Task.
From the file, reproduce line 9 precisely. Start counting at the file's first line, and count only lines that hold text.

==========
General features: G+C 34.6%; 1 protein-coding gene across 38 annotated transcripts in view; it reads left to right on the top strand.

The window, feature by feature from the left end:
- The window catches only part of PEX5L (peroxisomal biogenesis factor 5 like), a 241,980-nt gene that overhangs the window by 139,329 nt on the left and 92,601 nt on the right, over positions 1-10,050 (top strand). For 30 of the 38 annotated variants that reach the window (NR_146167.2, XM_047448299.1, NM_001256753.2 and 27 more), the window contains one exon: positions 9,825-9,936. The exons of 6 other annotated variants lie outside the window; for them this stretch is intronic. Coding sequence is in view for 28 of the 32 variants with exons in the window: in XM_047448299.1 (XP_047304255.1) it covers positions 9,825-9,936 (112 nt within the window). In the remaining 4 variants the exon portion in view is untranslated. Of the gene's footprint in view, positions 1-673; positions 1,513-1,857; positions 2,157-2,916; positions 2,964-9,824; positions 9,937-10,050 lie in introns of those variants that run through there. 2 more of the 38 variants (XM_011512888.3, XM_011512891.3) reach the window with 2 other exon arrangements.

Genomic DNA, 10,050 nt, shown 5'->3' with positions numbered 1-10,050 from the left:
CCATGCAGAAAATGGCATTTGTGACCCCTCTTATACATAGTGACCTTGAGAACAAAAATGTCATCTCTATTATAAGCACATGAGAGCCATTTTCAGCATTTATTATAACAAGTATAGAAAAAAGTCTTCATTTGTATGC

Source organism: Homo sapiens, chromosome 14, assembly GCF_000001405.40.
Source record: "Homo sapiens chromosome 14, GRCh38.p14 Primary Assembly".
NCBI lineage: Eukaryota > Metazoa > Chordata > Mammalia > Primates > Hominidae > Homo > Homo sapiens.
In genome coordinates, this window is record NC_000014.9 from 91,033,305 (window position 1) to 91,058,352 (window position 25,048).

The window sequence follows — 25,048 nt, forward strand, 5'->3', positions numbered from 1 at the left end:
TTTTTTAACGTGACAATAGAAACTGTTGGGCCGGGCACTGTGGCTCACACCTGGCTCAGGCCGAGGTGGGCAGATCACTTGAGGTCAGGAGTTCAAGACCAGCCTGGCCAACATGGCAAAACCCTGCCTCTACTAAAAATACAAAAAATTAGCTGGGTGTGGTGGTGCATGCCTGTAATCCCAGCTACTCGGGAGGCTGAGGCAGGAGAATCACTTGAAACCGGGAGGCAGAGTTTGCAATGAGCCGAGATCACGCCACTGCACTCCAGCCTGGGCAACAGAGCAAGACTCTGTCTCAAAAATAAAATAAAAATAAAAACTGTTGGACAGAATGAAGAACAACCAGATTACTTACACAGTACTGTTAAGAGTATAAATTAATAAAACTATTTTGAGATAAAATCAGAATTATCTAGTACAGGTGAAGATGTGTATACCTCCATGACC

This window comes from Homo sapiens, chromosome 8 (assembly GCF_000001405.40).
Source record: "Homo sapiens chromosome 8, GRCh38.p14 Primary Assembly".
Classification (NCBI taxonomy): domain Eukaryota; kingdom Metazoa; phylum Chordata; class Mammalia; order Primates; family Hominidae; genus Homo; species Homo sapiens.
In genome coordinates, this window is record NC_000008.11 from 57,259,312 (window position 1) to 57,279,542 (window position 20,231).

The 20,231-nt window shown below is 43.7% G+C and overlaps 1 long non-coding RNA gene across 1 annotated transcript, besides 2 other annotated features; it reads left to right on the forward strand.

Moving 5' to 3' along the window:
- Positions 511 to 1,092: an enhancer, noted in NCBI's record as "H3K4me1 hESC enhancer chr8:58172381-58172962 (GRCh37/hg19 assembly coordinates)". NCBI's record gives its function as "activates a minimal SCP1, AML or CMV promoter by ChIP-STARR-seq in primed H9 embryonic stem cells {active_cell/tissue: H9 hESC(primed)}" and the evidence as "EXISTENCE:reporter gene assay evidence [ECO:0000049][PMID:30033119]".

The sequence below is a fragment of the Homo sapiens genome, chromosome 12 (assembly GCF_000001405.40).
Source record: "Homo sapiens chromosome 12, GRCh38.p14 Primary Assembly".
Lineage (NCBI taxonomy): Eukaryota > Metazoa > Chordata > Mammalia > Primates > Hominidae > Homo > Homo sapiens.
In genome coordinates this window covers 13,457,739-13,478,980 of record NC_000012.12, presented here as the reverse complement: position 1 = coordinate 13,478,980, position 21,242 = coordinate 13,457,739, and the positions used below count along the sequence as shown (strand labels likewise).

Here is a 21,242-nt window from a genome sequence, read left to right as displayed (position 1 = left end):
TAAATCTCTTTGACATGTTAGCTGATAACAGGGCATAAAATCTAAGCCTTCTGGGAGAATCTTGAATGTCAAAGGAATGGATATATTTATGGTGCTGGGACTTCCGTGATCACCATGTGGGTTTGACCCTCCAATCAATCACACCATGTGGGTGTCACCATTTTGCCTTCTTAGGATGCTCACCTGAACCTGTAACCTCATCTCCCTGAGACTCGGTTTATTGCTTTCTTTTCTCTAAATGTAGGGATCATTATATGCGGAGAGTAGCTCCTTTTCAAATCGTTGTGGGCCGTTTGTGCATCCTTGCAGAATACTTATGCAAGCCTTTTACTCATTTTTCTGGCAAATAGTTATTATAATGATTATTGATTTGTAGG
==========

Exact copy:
In genome coordinates, this window is record NC_000014.9 from 91,033,305 (window position 1) to 91,058,352 (window position 25,048).